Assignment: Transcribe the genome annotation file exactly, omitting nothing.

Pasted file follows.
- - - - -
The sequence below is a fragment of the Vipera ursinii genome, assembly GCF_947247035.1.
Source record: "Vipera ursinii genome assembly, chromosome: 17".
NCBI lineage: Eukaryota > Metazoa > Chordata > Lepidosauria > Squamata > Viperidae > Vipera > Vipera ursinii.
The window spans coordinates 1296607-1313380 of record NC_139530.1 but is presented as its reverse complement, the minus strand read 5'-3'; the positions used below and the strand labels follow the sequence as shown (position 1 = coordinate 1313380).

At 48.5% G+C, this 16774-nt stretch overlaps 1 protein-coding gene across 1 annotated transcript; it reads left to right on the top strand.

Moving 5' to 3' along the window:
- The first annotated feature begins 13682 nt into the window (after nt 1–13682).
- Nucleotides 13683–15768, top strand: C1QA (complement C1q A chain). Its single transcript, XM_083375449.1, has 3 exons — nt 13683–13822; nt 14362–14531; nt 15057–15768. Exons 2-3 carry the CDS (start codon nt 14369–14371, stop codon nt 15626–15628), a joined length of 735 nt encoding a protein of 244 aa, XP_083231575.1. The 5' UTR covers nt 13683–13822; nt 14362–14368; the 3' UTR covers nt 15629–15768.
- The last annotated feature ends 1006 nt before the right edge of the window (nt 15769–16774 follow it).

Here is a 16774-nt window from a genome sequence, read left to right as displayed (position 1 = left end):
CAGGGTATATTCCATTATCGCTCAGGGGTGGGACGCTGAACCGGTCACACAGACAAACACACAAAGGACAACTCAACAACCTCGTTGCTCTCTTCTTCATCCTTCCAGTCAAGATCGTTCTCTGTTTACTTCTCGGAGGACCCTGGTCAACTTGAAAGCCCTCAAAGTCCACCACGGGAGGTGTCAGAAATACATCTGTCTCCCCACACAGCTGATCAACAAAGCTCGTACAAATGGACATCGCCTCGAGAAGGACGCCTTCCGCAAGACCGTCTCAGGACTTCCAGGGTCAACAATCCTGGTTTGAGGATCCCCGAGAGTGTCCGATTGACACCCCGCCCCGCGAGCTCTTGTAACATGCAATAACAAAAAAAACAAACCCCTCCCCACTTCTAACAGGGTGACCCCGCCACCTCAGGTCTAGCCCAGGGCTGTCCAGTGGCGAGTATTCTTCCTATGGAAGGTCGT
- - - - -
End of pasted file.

The sequence below is a fragment of the Vipera ursinii genome, assembly GCF_947247035.1.
Source record: "Vipera ursinii genome assembly, chromosome: 17".
NCBI lineage: Eukaryota > Metazoa > Chordata > Lepidosauria > Squamata > Viperidae > Vipera > Vipera ursinii.
The window spans coordinates 1296607-1313380 of record NC_139530.1 but is presented as its reverse complement, the minus strand read 5'-3'; the positions used below and the strand labels follow the sequence as shown (position 1 = coordinate 1313380).

At 48.5% G+C, this 16774-nt stretch overlaps 1 protein-coding gene across 1 annotated transcript; it reads left to right on the top strand.

Moving 5' to 3' along the window:
- The first annotated feature begins 13682 nt into the window (after nt 1–13682).
- Nucleotides 13683–15768, top strand: C1QA (complement C1q A chain). Its single transcript, XM_083375449.1, has 3 exons — nt 13683–13822; nt 14362–14531; nt 15057–15768. Exons 2-3 carry the CDS (start codon nt 14369–14371, stop codon nt 15626–15628), a joined length of 735 nt encoding a protein of 244 aa, XP_083231575.1. The 5' UTR covers nt 13683–13822; nt 14362–14368; the 3' UTR covers nt 15629–15768.
- The last annotated feature ends 1006 nt before the right edge of the window (nt 15769–16774 follow it).

Here is a 16774-nt window from a genome sequence, read left to right as displayed (position 1 = left end):
CAGGGTATATTCCATTATCGCTCAGGGGTGGGACGCTGAACCGGTCACACAGACAAACACACAAAGGACAACTCAACAACCTCGTTGCTCTCTTCTTCATCCTTCCAGTCAAGATCGTTCTCTGTTTACTTCTCGGAGGACCCTGGTCAACTTGAAAGCCCTCAAAGTCCACCACGGGAGGTGTCAGAAATACATCTGTCTCCCCACACAGCTGATCAACAAAGCTCGTACAAATGGACATCGCCTCGAGAAGGACGCCTTCCGCAAGACCGTCTCAGGACTTCCAGGGTCAACAATCCTGGTTTGAGGATCCCCGAGAGTGTCCGATTGACACCCCGCCCCGCGAGCTCTTGTAACATGCAATAACAAAAAAAACAAACCCCTCCCCACTTCTAACAGGGTGACCCCGCCACCTCAGGTCTAGCCCAGGGCTGTCCAGTGGCGAGTATTCTTCCTATGGAAGGTCGT